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Five Things You Need To Know About Your Child Support

I started out as a child support attorney in the Attorney General’s office, representing the Department of Revenue. I learned so much from being a child support attorney, and wanted to share some of that information with my readers. Here’s what I think are the top five issues about your child support obligation.

1. You can’t waive child support.

All too often I hear parents agree that they will not pay each other child support, which is fine in a private world. The problem comes up when one of the parents goes to get public assistance and the Department of Revenue comes after the other parent for money. Have you heard someone say, “my baby’s mama put me on child support?” Sometimes, that’s very true and other times, the mother just needed some help and asked for food stamps. She did not realize that the Department of Revenue would try to get child support from the other parent. That’s just how it works.

2. For a case to really be closed, the judge has to sign an order that the child support stopped.

Even though Department of Revenue closes a case, the Court order still exists and the clock keeps ticking. Many times I hear someone tell me their case was closed. It’s true that the Department will close cases with the parents. However, when the Department reopens the case, the child support money has been ticking away month after month. The paying parent will get hit owing a whole bunch of money when the case gets reopened. Please be careful.

3. If you don’t pay through the depository, the money you send is considered a gift.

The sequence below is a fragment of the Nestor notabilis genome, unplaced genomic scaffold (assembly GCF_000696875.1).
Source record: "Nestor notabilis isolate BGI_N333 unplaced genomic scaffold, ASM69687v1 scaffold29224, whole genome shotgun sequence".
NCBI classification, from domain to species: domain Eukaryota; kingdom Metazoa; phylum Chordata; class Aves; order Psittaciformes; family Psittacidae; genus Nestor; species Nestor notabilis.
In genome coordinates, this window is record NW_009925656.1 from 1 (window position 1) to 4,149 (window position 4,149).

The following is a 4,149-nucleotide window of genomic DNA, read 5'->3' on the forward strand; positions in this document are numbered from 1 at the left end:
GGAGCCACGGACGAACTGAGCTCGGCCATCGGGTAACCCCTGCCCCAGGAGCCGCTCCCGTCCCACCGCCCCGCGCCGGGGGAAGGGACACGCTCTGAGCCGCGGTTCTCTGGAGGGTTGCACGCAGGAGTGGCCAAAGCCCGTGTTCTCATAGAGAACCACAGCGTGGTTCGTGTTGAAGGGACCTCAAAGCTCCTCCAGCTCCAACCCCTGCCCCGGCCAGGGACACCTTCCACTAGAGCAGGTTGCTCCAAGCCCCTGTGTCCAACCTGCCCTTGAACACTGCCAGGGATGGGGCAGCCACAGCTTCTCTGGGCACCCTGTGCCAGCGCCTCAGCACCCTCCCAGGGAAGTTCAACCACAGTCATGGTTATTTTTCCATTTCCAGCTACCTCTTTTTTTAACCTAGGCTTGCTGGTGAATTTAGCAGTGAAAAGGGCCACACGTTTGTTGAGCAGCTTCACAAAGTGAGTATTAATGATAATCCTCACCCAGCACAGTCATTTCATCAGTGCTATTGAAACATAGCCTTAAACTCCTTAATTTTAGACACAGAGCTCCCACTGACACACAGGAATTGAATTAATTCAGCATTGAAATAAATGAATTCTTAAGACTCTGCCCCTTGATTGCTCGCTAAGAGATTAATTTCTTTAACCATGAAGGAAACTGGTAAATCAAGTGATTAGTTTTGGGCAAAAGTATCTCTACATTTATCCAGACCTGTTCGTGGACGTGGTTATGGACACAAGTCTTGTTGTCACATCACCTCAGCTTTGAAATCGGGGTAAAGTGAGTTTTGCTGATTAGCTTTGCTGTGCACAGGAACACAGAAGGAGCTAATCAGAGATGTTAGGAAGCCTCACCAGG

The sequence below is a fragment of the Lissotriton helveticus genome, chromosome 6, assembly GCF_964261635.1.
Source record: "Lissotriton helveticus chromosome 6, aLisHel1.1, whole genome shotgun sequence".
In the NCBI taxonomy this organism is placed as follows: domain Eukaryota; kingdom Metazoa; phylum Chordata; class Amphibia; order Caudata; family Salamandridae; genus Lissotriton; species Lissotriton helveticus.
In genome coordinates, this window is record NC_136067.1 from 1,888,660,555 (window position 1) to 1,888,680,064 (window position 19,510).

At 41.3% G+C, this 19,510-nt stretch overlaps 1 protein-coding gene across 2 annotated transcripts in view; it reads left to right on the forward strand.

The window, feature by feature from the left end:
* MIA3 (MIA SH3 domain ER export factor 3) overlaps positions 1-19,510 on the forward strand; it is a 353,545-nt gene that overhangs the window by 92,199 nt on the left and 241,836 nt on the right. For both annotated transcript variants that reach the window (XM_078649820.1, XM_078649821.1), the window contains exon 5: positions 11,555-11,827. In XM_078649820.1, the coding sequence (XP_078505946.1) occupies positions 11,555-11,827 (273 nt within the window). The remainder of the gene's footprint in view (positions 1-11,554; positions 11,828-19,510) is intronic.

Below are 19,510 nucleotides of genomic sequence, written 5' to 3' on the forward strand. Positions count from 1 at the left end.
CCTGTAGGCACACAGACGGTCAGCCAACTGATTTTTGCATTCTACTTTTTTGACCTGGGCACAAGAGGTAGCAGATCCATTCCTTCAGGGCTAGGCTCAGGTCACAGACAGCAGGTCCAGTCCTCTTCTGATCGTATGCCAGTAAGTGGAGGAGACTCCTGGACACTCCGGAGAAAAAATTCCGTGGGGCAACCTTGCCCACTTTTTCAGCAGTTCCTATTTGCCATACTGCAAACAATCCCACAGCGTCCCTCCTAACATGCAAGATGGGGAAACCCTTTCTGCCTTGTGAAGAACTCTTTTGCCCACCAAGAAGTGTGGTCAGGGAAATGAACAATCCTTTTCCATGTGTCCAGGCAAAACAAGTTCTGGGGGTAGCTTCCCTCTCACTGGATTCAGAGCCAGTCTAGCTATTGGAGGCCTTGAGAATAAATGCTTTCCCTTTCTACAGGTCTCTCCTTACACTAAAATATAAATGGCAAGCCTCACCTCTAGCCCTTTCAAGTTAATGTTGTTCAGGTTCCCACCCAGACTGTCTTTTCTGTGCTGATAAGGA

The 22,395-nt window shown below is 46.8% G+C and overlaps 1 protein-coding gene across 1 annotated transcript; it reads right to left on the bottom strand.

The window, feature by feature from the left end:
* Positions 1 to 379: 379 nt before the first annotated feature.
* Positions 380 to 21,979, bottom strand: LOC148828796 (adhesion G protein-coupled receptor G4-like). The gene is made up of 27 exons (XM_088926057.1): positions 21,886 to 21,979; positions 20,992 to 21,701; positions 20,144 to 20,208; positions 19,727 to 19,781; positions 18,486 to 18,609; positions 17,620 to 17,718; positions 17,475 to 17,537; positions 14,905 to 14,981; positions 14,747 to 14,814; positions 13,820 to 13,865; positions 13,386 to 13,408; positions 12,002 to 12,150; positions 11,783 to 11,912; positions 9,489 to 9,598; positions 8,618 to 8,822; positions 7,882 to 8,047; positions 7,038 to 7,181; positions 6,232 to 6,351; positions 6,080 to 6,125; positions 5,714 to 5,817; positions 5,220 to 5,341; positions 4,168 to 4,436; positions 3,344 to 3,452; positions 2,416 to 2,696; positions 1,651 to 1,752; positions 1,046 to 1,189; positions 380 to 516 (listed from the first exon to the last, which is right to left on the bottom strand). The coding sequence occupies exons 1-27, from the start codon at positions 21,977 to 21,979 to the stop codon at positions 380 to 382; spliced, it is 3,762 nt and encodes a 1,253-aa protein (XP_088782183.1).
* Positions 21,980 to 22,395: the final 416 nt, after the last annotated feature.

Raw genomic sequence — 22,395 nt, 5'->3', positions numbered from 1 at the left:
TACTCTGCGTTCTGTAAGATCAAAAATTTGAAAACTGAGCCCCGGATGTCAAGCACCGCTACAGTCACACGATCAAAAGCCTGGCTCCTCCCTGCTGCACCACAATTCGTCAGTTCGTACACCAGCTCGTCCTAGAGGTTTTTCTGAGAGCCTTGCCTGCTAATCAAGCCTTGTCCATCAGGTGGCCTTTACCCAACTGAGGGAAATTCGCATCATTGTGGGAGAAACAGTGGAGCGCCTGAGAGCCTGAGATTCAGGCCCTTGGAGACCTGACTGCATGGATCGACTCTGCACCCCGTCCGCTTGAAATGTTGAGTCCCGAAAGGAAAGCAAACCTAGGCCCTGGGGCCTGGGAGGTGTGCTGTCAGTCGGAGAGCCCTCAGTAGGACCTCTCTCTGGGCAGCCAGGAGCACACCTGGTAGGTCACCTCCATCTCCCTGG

Paying through the depository can take a week or two from the time that one parent pays until the time that the other parent actually receives the money. This can be hard on the parent who just needs grocery money or school supplies. So, the paying parent, out of the goodness of their heart, will give money directly to the other parent to help out. Unfortunately, the paying parent will receive no credit for the money that was paid directly. Make sure you pay through the depository so you have a record of all of your payments.

4. Your driver’s license can be suspended for not paying your child support, and if the problem gets worse, you can be put in jail.

Your child support is due every thirty days. When you don’t pay for thirty one days, a computer spits out a notice that your driver’s license will be suspended. You have to either catch up on the payments or contest the suspension within twenty days of the notice. If you continue to have trouble paying, a Motion for Contempt can be filed, and if the court grants the motion, they can issue a writ for your arrest. The best way to clear the writ is to pay the purge.

5. An informal agreements between parents does not hold up in court.

An informal agreement falls apart when the parents start fighting. Lots of parents make informal arrangements to care for their children. For example, You start watching the child/children more and drop child support payments. As a practical matter, an informal agreement can be a quick solution to every day issues. However, when the two parents start fighting, the informal agreement goes out the window and the parents have to go back to the agreement in the Court order. It’s better to get the Court to approve the new agreement so they can enforce the new agreement if the parents start fighting.

In my opinion, these are the top five child Florida child support issues that are affecting so many people in our community. Hopefully, by having read my article, you can avoid these situations. However, if you are in one of these difficult circumstances, there may be a way out for you.

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